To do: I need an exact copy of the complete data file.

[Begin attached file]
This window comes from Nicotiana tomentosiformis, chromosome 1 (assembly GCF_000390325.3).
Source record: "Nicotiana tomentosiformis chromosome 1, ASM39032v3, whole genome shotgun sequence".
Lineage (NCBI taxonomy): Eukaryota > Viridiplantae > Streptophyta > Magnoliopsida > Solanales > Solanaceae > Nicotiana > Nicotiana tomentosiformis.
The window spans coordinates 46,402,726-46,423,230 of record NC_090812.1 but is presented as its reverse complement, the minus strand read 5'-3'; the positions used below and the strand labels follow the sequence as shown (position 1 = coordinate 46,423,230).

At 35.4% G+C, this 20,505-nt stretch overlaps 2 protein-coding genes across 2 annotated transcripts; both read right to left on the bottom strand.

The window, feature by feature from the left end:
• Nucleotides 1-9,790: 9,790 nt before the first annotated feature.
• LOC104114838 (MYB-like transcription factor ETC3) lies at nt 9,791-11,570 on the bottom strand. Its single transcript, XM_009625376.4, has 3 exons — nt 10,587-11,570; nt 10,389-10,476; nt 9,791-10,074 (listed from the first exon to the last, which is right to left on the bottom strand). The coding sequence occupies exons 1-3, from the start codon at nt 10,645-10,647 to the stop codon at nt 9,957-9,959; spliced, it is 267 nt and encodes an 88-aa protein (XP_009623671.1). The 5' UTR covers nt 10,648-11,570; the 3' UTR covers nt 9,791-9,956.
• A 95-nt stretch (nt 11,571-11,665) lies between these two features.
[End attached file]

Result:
This window comes from Nicotiana tomentosiformis, chromosome 1 (assembly GCF_000390325.3).
Source record: "Nicotiana tomentosiformis chromosome 1, ASM39032v3, whole genome shotgun sequence".
Lineage (NCBI taxonomy): Eukaryota > Viridiplantae > Streptophyta > Magnoliopsida > Solanales > Solanaceae > Nicotiana > Nicotiana tomentosiformis.
The window spans coordinates 46,402,726-46,423,230 of record NC_090812.1 but is presented as its reverse complement, the minus strand read 5'-3'; the positions used below and the strand labels follow the sequence as shown (position 1 = coordinate 46,423,230).

At 35.4% G+C, this 20,505-nt stretch overlaps 2 protein-coding genes across 2 annotated transcripts; both read right to left on the bottom strand.

The window, feature by feature from the left end:
• Nucleotides 1-9,790: 9,790 nt before the first annotated feature.
• LOC104114838 (MYB-like transcription factor ETC3) lies at nt 9,791-11,570 on the bottom strand. Its single transcript, XM_009625376.4, has 3 exons — nt 10,587-11,570; nt 10,389-10,476; nt 9,791-10,074 (listed from the first exon to the last, which is right to left on the bottom strand). The coding sequence occupies exons 1-3, from the start codon at nt 10,645-10,647 to the stop codon at nt 9,957-9,959; spliced, it is 267 nt and encodes an 88-aa protein (XP_009623671.1). The 5' UTR covers nt 10,648-11,570; the 3' UTR covers nt 9,791-9,956.
• A 95-nt stretch (nt 11,571-11,665) lies between these two features.